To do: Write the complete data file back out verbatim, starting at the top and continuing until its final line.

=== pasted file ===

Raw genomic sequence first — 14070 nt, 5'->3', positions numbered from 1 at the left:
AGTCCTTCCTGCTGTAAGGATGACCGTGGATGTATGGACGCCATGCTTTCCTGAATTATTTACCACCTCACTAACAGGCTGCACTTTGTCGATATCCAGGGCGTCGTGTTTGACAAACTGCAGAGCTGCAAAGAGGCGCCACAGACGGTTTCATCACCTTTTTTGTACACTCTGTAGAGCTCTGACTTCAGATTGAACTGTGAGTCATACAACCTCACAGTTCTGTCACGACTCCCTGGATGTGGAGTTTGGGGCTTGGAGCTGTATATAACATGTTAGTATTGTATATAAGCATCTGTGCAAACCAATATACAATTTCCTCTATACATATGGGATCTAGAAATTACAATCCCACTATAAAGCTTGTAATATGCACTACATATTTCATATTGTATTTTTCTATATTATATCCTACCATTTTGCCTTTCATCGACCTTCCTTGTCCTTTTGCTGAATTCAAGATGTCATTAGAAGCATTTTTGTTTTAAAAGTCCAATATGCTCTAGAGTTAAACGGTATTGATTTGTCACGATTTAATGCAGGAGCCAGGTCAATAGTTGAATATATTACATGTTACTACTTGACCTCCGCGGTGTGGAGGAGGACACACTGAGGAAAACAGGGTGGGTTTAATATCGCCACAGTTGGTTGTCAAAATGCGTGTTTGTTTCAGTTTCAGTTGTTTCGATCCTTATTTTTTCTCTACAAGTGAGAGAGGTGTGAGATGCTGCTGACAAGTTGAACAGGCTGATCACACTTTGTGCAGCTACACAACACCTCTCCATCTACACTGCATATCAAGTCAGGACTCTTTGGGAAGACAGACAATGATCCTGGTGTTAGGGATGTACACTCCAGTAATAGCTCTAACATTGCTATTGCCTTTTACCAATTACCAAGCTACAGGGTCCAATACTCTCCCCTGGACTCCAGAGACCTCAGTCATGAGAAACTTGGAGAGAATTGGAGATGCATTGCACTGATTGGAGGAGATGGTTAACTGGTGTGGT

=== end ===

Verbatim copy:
Raw genomic sequence first — 14070 nt, 5'->3', positions numbered from 1 at the left:
AGTCCTTCCTGCTGTAAGGATGACCGTGGATGTATGGACGCCATGCTTTCCTGAATTATTTACCACCTCACTAACAGGCTGCACTTTGTCGATATCCAGGGCGTCGTGTTTGACAAACTGCAGAGCTGCAAAGAGGCGCCACAGACGGTTTCATCACCTTTTTTGTACACTCTGTAGAGCTCTGACTTCAGATTGAACTGTGAGTCATACAACCTCACAGTTCTGTCACGACTCCCTGGATGTGGAGTTTGGGGCTTGGAGCTGTATATAACATGTTAGTATTGTATATAAGCATCTGTGCAAACCAATATACAATTTCCTCTATACATATGGGATCTAGAAATTACAATCCCACTATAAAGCTTGTAATATGCACTACATATTTCATATTGTATTTTTCTATATTATATCCTACCATTTTGCCTTTCATCGACCTTCCTTGTCCTTTTGCTGAATTCAAGATGTCATTAGAAGCATTTTTGTTTTAAAAGTCCAATATGCTCTAGAGTTAAACGGTATTGATTTGTCACGATTTAATGCAGGAGCCAGGTCAATAGTTGAATATATTACATGTTACTACTTGACCTCCGCGGTGTGGAGGAGGACACACTGAGGAAAACAGGGTGGGTTTAATATCGCCACAGTTGGTTGTCAAAATGCGTGTTTGTTTCAGTTTCAGTTGTTTCGATCCTTATTTTTTCTCTACAAGTGAGAGAGGTGTGAGATGCTGCTGACAAGTTGAACAGGCTGATCACACTTTGTGCAGCTACACAACACCTCTCCATCTACACTGCATATCAAGTCAGGACTCTTTGGGAAGACAGACAATGATCCTGGTGTTAGGGATGTACACTCCAGTAATAGCTCTAACATTGCTATTGCCTTTTACCAATTACCAAGCTACAGGGTCCAATACTCTCCCCTGGACTCCAGAGACCTCAGTCATGAGAAACTTGGAGAGAATTGGAGATGCATTGCACTGATTGGAGGAGATGGTTAACTGGTGTGGT